WASHINGTON (Reuters) – U.S. anti-dumping and anti-subsidy probes that could heap tariffs on imports of car and light truck tires from South Korea, Taiwan, Thailand and Vietnam cleared an initial hurdle on Tuesday as the U.S. International Trade Commission voted to let them proceed. The commission said in a statement that it voted affirmatively in the preliminary phase investigations.
KOTTAYAM, India—India’s Rubber Board is setting up an e-trading platform for natural rubber to bring transparency and visibility for buyers and sellers in the market.
Imagine being asked to bake a cake but not being told what kind of cake you’ll be baking and knowing you’ll be judged on the results. You might know you need milk, eggs and flour, but whether the cake needs to be chocolate or carrot is pretty important, too, and will change what you pick up during your shopping trip.
WASHINGTON — The U.S. Commerce Department said on Tuesday it had opened investigations into vehicle tire imports from South Korea, Taiwan, Thailand and Vietnam to determine whether the are being sold at less than fair value. The department said it was also investigating whether tire producers in Vietnam were receiving unfair subsidies for passenger vehicle and light truck (PVLT) The investigations were in response to petitions filed in May by the United Steelworkers (USW) representing workers at U.S. tire plants. “Even though demand for PVLT increased, domestic producers were still forced to grapple with reduced market share, falling profits …
On June 3, the House Transportation and Infrastructure Committee released draft text of a five-year, $494 billion surface transportation reauthorization bill entitled the “Investing in a New Vision for the Environment and Surface Transportation in America Act” or the “INVEST in America Act.”
The bill includes $411 billion in contract authority from the Highway Trust Fund for highway, transit, safety and research programs. $319 billion is the portion allocated for the Federal-aid highway program under the Federal Highway Administration.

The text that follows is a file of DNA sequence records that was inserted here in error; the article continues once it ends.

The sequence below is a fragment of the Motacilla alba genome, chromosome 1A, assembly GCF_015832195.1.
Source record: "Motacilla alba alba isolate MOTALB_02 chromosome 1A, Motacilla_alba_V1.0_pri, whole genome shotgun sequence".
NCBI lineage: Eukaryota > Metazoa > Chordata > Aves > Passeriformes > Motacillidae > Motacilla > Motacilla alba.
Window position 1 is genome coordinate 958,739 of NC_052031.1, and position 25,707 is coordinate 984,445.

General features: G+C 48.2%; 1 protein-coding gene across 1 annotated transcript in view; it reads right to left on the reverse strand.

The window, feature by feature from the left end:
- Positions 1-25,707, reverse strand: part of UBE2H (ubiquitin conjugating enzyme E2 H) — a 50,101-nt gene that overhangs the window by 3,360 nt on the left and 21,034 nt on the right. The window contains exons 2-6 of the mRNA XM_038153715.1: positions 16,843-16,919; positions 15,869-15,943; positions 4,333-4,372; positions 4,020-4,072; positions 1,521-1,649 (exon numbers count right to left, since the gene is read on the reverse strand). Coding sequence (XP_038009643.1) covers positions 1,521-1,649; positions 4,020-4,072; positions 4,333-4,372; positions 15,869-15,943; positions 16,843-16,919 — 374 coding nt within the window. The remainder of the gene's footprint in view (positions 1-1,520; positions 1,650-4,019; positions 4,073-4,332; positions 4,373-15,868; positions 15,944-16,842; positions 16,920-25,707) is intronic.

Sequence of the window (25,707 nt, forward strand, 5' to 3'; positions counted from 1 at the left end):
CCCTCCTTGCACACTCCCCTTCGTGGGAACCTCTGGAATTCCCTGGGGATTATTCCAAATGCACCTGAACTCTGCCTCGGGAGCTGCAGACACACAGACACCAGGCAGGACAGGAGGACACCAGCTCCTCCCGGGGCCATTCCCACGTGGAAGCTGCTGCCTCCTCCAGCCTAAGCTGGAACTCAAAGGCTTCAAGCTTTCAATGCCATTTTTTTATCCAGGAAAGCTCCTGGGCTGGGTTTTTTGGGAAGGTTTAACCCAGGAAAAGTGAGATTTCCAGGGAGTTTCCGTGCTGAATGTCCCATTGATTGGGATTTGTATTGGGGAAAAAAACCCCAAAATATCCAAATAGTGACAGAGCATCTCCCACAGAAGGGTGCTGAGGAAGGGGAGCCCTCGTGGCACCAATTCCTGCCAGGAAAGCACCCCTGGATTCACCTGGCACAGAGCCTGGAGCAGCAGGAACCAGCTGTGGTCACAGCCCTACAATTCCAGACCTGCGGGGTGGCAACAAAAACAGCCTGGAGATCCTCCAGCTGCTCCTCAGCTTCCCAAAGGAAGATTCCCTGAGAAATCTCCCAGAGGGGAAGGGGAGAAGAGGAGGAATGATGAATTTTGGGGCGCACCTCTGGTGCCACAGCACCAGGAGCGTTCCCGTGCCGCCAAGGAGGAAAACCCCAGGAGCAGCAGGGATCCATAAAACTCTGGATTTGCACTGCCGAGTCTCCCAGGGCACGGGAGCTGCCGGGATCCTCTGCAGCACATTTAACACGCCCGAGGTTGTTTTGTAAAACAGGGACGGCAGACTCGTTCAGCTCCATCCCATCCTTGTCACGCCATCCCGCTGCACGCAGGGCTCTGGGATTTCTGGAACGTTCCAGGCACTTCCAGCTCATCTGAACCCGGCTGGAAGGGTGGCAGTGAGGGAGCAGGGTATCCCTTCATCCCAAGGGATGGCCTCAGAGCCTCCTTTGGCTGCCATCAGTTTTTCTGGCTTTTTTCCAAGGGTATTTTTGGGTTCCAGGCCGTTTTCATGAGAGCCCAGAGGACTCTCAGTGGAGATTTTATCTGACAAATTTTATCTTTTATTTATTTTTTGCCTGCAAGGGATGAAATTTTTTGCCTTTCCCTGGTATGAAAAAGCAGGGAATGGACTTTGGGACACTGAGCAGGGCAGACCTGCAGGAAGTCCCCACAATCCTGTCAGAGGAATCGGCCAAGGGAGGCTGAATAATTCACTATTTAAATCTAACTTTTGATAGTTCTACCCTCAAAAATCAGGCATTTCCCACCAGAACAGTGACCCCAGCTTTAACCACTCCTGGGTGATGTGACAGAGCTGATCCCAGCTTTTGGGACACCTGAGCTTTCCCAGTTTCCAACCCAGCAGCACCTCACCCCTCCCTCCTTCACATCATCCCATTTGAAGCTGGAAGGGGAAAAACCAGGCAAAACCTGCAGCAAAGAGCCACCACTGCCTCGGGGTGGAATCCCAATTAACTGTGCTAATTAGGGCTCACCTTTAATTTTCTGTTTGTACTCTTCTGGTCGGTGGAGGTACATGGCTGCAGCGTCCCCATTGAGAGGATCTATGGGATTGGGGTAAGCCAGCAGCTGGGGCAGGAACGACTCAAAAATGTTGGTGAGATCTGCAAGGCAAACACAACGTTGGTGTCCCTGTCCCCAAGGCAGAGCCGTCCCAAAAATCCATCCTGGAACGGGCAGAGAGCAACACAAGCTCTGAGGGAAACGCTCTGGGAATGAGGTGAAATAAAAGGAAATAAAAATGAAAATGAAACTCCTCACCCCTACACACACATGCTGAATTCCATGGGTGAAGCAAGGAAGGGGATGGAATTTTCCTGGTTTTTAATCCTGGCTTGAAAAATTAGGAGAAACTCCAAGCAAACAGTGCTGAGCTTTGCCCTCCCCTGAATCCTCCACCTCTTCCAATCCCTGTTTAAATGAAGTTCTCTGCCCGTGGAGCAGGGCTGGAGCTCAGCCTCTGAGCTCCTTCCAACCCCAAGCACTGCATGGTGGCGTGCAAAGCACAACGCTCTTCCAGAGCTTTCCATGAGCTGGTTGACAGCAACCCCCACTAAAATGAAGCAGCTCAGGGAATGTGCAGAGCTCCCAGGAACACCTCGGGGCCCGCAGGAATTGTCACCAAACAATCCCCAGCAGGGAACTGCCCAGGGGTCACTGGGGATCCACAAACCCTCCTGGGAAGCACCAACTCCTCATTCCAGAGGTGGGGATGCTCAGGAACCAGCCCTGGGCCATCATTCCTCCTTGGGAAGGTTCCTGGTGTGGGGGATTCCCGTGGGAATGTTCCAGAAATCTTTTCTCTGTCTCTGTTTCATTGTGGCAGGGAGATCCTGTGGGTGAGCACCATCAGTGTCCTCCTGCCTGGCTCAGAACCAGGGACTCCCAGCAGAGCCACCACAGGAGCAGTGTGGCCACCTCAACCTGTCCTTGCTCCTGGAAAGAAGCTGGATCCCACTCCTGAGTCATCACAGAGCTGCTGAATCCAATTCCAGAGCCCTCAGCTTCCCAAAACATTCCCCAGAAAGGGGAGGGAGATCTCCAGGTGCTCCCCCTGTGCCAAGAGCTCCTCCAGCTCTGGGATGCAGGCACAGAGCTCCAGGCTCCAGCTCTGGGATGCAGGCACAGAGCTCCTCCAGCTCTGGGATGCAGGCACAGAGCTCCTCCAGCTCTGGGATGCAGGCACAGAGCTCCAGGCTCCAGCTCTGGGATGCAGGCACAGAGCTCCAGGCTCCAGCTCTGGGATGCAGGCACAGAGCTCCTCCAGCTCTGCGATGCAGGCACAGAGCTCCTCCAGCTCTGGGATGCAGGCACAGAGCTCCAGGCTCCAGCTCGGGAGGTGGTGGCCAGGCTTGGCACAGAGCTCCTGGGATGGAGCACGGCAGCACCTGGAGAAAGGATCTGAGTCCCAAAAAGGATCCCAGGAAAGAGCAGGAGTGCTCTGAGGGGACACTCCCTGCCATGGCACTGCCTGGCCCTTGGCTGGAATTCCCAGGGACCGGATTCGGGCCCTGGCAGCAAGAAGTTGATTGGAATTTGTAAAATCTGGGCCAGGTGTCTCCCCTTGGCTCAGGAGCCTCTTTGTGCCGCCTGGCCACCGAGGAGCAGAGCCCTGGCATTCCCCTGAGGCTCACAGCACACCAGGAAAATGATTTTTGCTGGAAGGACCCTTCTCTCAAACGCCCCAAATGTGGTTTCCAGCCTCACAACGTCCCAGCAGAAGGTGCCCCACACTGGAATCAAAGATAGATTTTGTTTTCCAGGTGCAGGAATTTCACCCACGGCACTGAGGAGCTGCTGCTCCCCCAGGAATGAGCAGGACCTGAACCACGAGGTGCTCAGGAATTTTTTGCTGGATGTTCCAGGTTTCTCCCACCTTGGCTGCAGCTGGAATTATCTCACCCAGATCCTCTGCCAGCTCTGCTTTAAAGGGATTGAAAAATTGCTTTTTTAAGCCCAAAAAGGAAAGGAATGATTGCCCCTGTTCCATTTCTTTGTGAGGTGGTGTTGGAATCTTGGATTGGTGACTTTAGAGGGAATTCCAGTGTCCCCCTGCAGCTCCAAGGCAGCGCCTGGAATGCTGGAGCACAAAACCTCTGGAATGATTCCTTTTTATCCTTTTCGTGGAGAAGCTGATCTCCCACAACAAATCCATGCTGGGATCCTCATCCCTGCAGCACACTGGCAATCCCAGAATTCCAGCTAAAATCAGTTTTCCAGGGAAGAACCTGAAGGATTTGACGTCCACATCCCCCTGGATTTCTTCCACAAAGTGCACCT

When and how should your business internationalize?
This question has been explored around the world by research scholars for decades. An opportunity to explore this question and share in new findings is offered through a study by Mark Stoiko, a professor in the Faculty of Business, Humber College, invites industry to participate in research on how and when to internationalize a manufacturing enterprise. Participation is simple and easy.
The research follows the highest ethical standards set by the Canadian Tri-Council Policy Statement: Ethical Conduct for Research Involving Human Subjects, 2nd edition (TCPS2).
Eligible survey respondents are managers in Canadian manufacturing companies who sell at least some of their products internationally. The web-based survey contains questions that should take approximately 10 minutes to complete. Survey participants who choose to leave contact information will receive a table of aggregate results of the findings. The letter of information and survey for this study is found in the link below. Click on this link to get started: https://www.surveymonkey.ca/r/83G8TFM.
TO THE MEMBERS OF THE UNITED STATES CONGRESS:
The undersigned organizations urge you to quickly enact temporary and targeted liability relief legislation related to the COVID-19 pandemic. These crucial protections should safeguard businesses, non-profit organizations, and educational institutions, as well as healthcare providers and facilities from unfair lawsuits so that they can continue to contribute to a safe and effective recovery from this pandemic.
Canada’s automotive trade groups are pressing the federal government to launch a scrappage incentive program to help the industry out of its COVID-19-related slump.
The Canadian Automobile Dealers Assn., Global Automakers of Canada and Canadian Vehicle Manufacturers’ Assn. have proposed that the government offer consumers between C$1,500 to C$3,000 ($1,090 to $2,180) when they trade in an old vehicle and replace it with a new one.
The European Tyre and Rubber Manufacturers Association (ETRMA) has welcomed revisions to the Tyre Labelling Regulation.
The regulation, which was approved by the European Parliament on Wednesday, May 13, aims to increase consumer awareness on fuel savings, improve safety and decrease noise pollution.
Labeling will have to include the tire’s fuel efficiency, wet grip and external rolling noise.
The news that Michelin is reopening its UK retreading operation forms part of Michelin Group’s wider European and international reopening policy. From the start of the epidemic, the Michelin had stated that its number one concern has been to protect the health and safety of its employees and those close to them.